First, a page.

By Amy Norton
NEW YORK (Reuters Health) - Doctors vary when it comes to deciding when an older man can stop routine PSA screening for prostate cancer, a new study finds.
In the U.S., many men now have their cancer diagnosed at an early stage through screening with prostate-specific antigen (PSA) blood tests.
Although that sounds like a good thing, PSA screening is controversial. On Monday, the U.S. Preventive Services Task Force (USPSTF) -- an expert panel advising the federal government -- recommended against routine screening for men at average risk of prostate cancer, regardless of their age (see Reuters story of May 21, 2012).
That's because prostate cancer is often slow-growing and may never progress far enough to threaten a man's life. So finding and treating early tumors can do more harm than good for some men, since treatment carries risks.
For elderly men in particular, the risks of surgery or other treatments are usually thought to outweigh any potential benefit. On top of that, a man's PSA levels often rise with age, or because of benign prostate enlargement -- so an elevated PSA level may lead to unnecessary biopsies.
For those reasons, the USPSTF has long recommended against routinely doing PSA screening in men age 75 and older.
But some other groups, including the American Cancer Society, have more liberal guidelines. Their recommendations say doctors should consider a man's age and his life expectancy -- because if an elderly man is healthy and could live for another decade or more, he might still benefit from PSA screening.
In the new study, researchers at Johns Hopkins School of Medicine in Baltimore looked at how primary care doctors in their university network typically handle the age question.
They found, not surprisingly, that practices varied. Of 125 doctors, about one-third said they had no particular age when they stopped recommending PSA screening.
Of the rest of the group, a little more than half stopped routinely screening patients at the age of 75, compared to 21 percent who stopped at age 80 or older and 27 percent at age 70 or younger.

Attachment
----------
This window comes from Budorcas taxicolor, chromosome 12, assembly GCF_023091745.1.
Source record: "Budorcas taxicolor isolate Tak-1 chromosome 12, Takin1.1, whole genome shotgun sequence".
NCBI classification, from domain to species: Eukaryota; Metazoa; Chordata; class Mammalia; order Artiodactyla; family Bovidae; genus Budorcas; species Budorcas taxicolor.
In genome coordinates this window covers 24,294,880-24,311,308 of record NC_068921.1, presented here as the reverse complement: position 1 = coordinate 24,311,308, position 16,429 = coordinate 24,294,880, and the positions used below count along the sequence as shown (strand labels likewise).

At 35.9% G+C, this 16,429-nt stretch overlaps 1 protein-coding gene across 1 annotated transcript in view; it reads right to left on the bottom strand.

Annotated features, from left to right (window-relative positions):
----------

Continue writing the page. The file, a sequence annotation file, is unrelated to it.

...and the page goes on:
When asked about the obstacles to stopping PSA screening, three-quarters of doctors said their patients "expect" to continue getting yearly PSA tests.
It's not fully clear how much of a barrier patients' expectations are, according to Dr. Craig E. Pollack, the lead researcher on the study.
"If you ask patients about screening, they'll often say they rely on their doctors' recommendations," Pollack said.
The message for older men, according to Pollack, is to have an open discussion with your doctor about whether it's time to stop PSA screening.
But the decision can be tricky. In this study, 59 percent of doctors said they take a man's age and life expectancy into account -- as recommended by the American Cancer Society and the American Urological Association.
But estimating life expectancy is tough, Pollack said. Two-thirds of doctors in the survey said it was "somewhat" to "very" difficult.
Going forward, Pollack said, it will be important to develop better "decision support" tools to help primary care doctors estimate men's life expectancy, and then discuss with their patients how life expectancy fits into PSA screening.
Of course, experts disagree about whether most men should even start PSA screening in the first place.
When the USPSTF came out with its recommendations Monday, critics charged that the advice will cost lives.
Supporters, though, said that stopping routine screening would prevent needless cases of incontinence and erectile dysfunction that can come from prostate cancer treatment.
And they pointed out that the task force advice does not mean men cannot have PSA screening -- but that they should decide with their own doctors what's best for them.
Exactly what impact the new USPSTF recommendations will have is unclear. A study published last month found that although the task force has long advised against PSA screening for men age 75 and up, doctors often do it anyway (see Reuters Health story of April 26, 2012).
Of nearly 15,000 elderly men surveyed in 2010, 60 percent said they'd had a PSA test in the past year.
And another study, published in the Journal of the American Medical Association, found that the percentage of older men getting PSA screening did not change after the USPSTF recommendation was published in 2008 (see Reuters Health story of April 25, 2012).
Before and after the guidelines came out, about 44 percent of older men said they'd had a PSA test recently.
Just over 28,000 U.S. men will die of prostate cancer this year, according to the American Cancer Society. But close to 242,000 new cases will be diagnosed.
According to the National Cancer Institute, about half of all U.S. men diagnosed with prostate cancer in 2009 fell into the "low-risk" category -- meaning their cancer was unlikely to progress.
SOURCE: http://bit.ly/KLnmUg Cancer, online April 19, 2012.